Still, as Reis pointed out, seller expectations remain high on price, “and there seems to be a plethora of buyers who are still looking to buy.”

But as with many aspects of skilled nursing, region and state matter, he added. Some operators are looking to add incrementally to existing footprints, and operators generally are still interested in ancillary businesses.

“If anything, a lot of ancillary businesses are now kind of moving to the fore, for example, telemedicine,” Reis said. “When I look at Third Eye [a skilled nursing-focused telehealth provider backed by Reis] and other companies like that, they have a more meaningful presence in nursing homes. So I think people are sensing a lot of different opportunities that maybe didn’t exist as of March 1.”

Government aid helps — with strings attached

The skilled nursing industry has been propped up with several streams of federal aid from the CARES Act coronavirus stimulus package, with multiple rounds of relief funding going to SNFs and to Medicare and Medicaid providers, nursing homes included.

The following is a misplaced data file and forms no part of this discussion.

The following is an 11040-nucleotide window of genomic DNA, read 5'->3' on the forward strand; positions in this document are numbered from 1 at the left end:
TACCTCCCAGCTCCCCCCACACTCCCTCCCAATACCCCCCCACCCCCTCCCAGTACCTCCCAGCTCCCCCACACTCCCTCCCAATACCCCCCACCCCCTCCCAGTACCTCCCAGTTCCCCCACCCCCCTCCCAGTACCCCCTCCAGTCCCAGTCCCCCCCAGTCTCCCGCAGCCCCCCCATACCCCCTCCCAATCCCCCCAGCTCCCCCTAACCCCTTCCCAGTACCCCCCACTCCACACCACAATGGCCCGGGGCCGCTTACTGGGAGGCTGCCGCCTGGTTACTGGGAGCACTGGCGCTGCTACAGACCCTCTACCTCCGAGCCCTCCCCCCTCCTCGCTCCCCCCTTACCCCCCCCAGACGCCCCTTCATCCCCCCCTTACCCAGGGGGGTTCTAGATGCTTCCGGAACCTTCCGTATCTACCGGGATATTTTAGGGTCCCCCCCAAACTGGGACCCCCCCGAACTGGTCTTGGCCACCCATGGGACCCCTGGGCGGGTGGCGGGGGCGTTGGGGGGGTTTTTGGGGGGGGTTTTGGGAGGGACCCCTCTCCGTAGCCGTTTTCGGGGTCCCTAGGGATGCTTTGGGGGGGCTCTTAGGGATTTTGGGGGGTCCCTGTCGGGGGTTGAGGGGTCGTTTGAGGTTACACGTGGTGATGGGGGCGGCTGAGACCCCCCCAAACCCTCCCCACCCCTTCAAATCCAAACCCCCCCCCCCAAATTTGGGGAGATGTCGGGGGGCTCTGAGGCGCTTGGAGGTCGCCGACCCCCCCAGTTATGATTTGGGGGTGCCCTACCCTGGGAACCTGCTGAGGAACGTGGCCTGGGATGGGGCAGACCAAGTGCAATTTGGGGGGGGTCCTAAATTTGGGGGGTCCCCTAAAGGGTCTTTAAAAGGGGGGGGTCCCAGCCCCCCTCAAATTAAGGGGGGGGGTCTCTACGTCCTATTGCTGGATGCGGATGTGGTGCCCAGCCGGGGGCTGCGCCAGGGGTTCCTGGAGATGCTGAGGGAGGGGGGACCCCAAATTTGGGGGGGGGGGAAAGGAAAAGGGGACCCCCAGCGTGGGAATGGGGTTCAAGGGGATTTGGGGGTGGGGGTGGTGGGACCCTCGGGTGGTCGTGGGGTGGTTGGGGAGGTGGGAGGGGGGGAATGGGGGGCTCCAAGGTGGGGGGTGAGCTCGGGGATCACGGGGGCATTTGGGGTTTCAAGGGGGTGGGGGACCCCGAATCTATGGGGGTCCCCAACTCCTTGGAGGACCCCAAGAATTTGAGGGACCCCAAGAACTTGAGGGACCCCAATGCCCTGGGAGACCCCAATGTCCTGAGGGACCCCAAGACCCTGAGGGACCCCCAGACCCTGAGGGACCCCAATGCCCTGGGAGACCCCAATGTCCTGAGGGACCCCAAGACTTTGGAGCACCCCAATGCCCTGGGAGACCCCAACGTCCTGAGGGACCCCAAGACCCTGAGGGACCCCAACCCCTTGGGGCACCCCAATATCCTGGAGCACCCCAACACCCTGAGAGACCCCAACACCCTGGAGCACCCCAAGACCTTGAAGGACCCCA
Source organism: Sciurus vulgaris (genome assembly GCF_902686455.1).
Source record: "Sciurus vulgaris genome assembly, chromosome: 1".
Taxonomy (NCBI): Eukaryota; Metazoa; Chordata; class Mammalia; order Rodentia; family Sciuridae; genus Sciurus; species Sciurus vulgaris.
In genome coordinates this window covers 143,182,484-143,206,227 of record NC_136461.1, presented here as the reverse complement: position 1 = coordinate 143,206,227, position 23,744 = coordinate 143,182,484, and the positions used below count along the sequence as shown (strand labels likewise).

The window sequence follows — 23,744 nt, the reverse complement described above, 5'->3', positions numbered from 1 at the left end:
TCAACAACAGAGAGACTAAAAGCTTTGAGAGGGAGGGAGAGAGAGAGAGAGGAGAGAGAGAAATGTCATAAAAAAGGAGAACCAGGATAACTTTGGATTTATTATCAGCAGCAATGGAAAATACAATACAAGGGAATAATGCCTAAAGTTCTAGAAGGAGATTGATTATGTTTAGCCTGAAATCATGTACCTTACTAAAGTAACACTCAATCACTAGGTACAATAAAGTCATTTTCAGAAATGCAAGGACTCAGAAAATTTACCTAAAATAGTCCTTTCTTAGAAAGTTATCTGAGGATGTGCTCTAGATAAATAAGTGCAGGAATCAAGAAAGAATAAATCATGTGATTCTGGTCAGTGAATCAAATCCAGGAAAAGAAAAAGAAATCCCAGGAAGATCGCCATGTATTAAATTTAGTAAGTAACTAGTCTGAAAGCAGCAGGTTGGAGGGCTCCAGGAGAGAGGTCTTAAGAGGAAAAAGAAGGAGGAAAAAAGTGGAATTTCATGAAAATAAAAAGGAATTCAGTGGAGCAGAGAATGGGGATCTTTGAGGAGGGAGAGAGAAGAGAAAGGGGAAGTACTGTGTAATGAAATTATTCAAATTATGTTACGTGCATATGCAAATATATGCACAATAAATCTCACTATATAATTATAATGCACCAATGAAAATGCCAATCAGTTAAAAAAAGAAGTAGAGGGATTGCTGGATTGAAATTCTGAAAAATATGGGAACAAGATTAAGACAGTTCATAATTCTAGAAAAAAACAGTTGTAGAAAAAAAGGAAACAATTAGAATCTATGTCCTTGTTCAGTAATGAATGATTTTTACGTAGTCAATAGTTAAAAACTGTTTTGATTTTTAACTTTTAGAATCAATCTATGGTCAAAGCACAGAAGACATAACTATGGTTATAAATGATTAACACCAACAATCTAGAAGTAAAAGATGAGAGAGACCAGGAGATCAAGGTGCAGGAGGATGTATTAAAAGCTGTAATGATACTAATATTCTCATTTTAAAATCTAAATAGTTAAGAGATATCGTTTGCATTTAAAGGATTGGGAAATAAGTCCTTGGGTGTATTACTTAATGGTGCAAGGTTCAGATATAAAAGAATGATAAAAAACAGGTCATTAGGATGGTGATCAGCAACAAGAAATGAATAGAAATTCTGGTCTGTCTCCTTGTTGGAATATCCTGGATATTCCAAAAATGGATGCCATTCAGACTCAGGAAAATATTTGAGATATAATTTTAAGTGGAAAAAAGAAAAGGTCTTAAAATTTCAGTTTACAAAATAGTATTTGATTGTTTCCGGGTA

And even before COVID-19, the skilled nursing industry was well-supported with debt backed by the Department of Housing and Urban Development (HUD), from the standpoint of liquidity and capital markets, Buchanan said. He also pointed out that many of the private equity players are focused on management fees, viewing growth primarily through an increase in those funds.

“They have a certain amount of fixed expenses at the corporate level. They’re able to further support their corporate operations and expand their regional and facility-level operations with improved management fees, and the cash flow is a bit of a bonus,” Buchanan said. “The cash flow and the cash yield is is the bigger focus, rather than, ‘What basis am I buying at and what basis will I be able to exit at?’ like a more traditional PE buyer or investor would be focused on.”

When it comes to the COVID-19 aid, the government assistance has helped operators in the short-term to “keep the doors open,” he said, though a survey from the American Health Care Association that found 40% of providers cannot sustain operations at the COVID-19 pace without financial help was “one of the biggest shocks that we had.”